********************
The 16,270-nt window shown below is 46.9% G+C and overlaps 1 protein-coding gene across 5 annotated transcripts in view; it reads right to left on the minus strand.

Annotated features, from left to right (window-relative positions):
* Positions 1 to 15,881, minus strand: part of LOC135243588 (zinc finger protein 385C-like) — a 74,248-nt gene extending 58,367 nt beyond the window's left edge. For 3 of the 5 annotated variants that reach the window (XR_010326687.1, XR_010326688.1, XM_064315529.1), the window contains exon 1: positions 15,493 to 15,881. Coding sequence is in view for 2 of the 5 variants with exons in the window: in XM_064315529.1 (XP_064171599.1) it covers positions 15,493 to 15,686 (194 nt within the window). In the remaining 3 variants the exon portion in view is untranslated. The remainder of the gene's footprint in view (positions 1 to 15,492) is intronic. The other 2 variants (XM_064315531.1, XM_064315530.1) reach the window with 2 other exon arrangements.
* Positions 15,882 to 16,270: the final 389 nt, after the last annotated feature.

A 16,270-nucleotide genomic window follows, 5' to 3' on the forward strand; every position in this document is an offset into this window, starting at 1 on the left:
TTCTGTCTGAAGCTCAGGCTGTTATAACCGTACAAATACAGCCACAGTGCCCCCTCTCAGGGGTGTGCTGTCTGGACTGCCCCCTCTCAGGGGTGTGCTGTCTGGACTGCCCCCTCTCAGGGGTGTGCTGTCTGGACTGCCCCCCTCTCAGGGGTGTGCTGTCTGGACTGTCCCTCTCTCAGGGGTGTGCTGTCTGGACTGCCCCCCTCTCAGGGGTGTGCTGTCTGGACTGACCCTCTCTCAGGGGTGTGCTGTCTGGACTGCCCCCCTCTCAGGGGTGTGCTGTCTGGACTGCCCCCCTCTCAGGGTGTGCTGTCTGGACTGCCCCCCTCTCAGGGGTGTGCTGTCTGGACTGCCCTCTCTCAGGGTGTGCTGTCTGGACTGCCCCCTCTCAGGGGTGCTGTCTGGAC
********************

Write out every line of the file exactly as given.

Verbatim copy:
The 16,270-nt window shown below is 46.9% G+C and overlaps 1 protein-coding gene across 5 annotated transcripts in view; it reads right to left on the minus strand.

Annotated features, from left to right (window-relative positions):
* Positions 1 to 15,881, minus strand: part of LOC135243588 (zinc finger protein 385C-like) — a 74,248-nt gene extending 58,367 nt beyond the window's left edge. For 3 of the 5 annotated variants that reach the window (XR_010326687.1, XR_010326688.1, XM_064315529.1), the window contains exon 1: positions 15,493 to 15,881. Coding sequence is in view for 2 of the 5 variants with exons in the window: in XM_064315529.1 (XP_064171599.1) it covers positions 15,493 to 15,686 (194 nt within the window). In the remaining 3 variants the exon portion in view is untranslated. The remainder of the gene's footprint in view (positions 1 to 15,492) is intronic. The other 2 variants (XM_064315531.1, XM_064315530.1) reach the window with 2 other exon arrangements.
* Positions 15,882 to 16,270: the final 389 nt, after the last annotated feature.

A 16,270-nucleotide genomic window follows, 5' to 3' on the forward strand; every position in this document is an offset into this window, starting at 1 on the left:
TTCTGTCTGAAGCTCAGGCTGTTATAACCGTACAAATACAGCCACAGTGCCCCCTCTCAGGGGTGTGCTGTCTGGACTGCCCCCTCTCAGGGGTGTGCTGTCTGGACTGCCCCCTCTCAGGGGTGTGCTGTCTGGACTGCCCCCCTCTCAGGGGTGTGCTGTCTGGACTGTCCCTCTCTCAGGGGTGTGCTGTCTGGACTGCCCCCCTCTCAGGGGTGTGCTGTCTGGACTGACCCTCTCTCAGGGGTGTGCTGTCTGGACTGCCCCCCTCTCAGGGGTGTGCTGTCTGGACTGCCCCCCTCTCAGGGTGTGCTGTCTGGACTGCCCCCCTCTCAGGGGTGTGCTGTCTGGACTGCCCTCTCTCAGGGTGTGCTGTCTGGACTGCCCCCTCTCAGGGGTGCTGTCTGGAC